chicken sausage and grilled pineapple – sometimes you just want a little sweetness. I’ll grab the chicken sausages with apple (or the Chardonnay ones from Trader Joe’s in a pinch), and then grill them with some pineapple wedges. When I eat this, I rarely make a vegetable, and feel a little bit like a picky three year old. But it’s good!

refried beans, eggs, and tortillas – Sometimes I’ll cook up some ground meat to mix with the beans, and usually I’ll eat mine over some greens instead of with the tortilla. This one has long been a house favorite.

I could keep going, but this list will keep me cooking for a while. What are some of your go-to easy peasy meals?

Thoughts on list making.

A few thoughts on list-making. When I read, I make lists. When I walk in the woods, I make lists. I think best in lists. God forbid I find myself without a pen, because I’ll get downright cranky. Perhaps that’s why I dislike long showers. I fear that I’ll forget those small flashes of thought that tend to flicker through my head as my eyes are shut and the water rushes down my face.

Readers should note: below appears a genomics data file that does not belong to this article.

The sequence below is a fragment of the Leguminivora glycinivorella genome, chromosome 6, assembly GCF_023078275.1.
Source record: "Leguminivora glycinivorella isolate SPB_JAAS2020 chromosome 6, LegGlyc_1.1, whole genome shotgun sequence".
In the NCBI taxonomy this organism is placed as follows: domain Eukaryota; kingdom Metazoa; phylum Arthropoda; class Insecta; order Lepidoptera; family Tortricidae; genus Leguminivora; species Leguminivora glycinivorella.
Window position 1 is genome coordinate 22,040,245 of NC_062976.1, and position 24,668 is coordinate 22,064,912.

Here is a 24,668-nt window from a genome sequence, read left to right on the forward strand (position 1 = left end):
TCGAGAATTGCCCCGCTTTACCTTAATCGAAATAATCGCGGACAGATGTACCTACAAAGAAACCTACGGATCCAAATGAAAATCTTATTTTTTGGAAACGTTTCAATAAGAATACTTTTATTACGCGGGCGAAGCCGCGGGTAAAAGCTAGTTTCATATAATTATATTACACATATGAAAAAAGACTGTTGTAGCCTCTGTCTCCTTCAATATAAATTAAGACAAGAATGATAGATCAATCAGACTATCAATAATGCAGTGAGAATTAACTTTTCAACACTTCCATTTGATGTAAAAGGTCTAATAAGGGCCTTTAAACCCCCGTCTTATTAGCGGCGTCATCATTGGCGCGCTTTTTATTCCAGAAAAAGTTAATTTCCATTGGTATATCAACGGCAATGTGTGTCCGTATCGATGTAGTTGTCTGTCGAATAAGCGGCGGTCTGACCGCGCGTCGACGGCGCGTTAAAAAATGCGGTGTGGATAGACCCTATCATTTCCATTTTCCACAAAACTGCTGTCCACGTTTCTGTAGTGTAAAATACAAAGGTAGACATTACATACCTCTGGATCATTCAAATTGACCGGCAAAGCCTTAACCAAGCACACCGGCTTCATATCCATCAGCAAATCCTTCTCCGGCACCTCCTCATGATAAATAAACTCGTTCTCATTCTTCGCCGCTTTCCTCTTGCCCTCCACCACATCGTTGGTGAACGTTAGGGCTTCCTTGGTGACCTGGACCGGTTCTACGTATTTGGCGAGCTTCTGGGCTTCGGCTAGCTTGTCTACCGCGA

And then there is the joy of choosing what to write your list on. I have lists on my computer, on a whiteboard by the side of my bed, but physical tactile lists are undeniably the best. My uncle, who I should note has particularly fine taste, has his own monogrammed mini note pads that fit in his wallet and he carries around at all times. I have notebooks big and small. My favorite, usually, is my smallest moleskine, which has a pocket to keep the lists that didn’t make it in the book and were scribbled on the back of an old envelope, receipt, or library slip.

There is little I like better than writing my lists, except perhaps, reading other people’s lists. I have much to thank my friend Kassie for over the years, but I owe her the biggest debt of gratitude for introducing me to Maria Popova’s Brain Pickings, filled with the lists of creative people throughout history. If you’d like to procrastinate, click on that link.

This was the banana that I ate directly following my morning workout. I headed to CrossFit with trepidation. We’d be working on three things that I’m not good at: pull-ups, hang squat snatches, and toes to bar. One of my biggest challenges with CrossFit has been keeping a positive attitude when I’m not good at something. When you’ve lived your life competing with  over-achievers, accepting that you are not good at something takes some effort.

But I’ve surprised myself at how quickly I’ve found joy from my progress at the gym, tackling new challenges that seem insurmountable. Each day I learn something new, I become both physically and mentally stronger, and this keeps me coming back week after week. These days I’ve been coming and going with a smile on my face.

Tuesday WOD 9/25/12